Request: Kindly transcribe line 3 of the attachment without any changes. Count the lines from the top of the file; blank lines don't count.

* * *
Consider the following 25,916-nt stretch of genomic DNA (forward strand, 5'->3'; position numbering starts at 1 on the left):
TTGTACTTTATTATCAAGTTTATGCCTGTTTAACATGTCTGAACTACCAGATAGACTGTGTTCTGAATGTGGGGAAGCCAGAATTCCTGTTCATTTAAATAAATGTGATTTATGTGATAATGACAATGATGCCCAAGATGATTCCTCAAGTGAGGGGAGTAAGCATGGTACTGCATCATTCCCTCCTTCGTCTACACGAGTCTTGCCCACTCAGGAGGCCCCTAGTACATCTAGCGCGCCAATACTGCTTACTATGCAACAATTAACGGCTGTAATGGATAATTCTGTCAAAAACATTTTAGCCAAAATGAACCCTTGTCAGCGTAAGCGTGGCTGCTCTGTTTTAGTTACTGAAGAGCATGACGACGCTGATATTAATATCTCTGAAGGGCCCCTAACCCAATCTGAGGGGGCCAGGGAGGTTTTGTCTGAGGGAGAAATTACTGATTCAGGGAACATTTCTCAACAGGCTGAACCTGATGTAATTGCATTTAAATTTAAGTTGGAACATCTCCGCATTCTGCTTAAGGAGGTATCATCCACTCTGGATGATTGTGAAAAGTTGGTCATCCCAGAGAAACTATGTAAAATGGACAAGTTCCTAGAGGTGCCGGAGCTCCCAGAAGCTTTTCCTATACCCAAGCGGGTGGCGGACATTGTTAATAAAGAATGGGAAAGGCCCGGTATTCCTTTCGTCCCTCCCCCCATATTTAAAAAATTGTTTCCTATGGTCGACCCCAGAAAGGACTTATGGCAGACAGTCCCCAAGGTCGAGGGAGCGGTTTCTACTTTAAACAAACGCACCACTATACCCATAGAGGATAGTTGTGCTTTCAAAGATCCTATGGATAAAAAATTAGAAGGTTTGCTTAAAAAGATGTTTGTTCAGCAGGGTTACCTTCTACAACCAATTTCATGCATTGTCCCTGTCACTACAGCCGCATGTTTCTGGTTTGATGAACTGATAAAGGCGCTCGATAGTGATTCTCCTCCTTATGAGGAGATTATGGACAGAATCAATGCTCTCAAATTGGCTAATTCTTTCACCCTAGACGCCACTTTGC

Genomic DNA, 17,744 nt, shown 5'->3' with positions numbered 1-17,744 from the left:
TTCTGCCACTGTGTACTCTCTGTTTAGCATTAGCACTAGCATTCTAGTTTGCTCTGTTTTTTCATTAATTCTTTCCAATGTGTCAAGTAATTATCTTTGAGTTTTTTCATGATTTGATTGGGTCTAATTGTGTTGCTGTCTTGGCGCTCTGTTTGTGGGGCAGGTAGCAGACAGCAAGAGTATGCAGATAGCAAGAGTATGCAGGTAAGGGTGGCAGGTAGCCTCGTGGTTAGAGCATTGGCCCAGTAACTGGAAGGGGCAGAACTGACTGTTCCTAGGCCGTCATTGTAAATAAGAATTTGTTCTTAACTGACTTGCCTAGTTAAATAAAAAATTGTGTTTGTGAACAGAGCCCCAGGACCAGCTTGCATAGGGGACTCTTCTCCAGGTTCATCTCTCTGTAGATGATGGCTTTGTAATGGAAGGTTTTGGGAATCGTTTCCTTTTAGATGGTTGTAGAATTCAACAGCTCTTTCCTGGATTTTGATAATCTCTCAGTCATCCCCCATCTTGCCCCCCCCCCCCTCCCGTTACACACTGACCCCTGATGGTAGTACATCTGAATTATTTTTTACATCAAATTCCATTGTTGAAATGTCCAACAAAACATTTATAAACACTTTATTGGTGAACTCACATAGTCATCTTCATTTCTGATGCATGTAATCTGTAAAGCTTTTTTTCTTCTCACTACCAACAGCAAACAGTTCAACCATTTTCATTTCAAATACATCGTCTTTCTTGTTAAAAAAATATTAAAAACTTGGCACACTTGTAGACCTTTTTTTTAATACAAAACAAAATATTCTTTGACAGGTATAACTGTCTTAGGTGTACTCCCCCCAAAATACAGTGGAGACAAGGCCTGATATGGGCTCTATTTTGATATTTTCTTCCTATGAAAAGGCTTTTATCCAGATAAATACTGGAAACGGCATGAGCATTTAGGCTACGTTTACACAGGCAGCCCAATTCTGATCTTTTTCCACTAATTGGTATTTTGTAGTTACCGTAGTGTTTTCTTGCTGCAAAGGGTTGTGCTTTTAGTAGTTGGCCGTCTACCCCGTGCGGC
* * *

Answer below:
Genomic DNA, 17,744 nt, shown 5'->3' with positions numbered 1-17,744 from the left: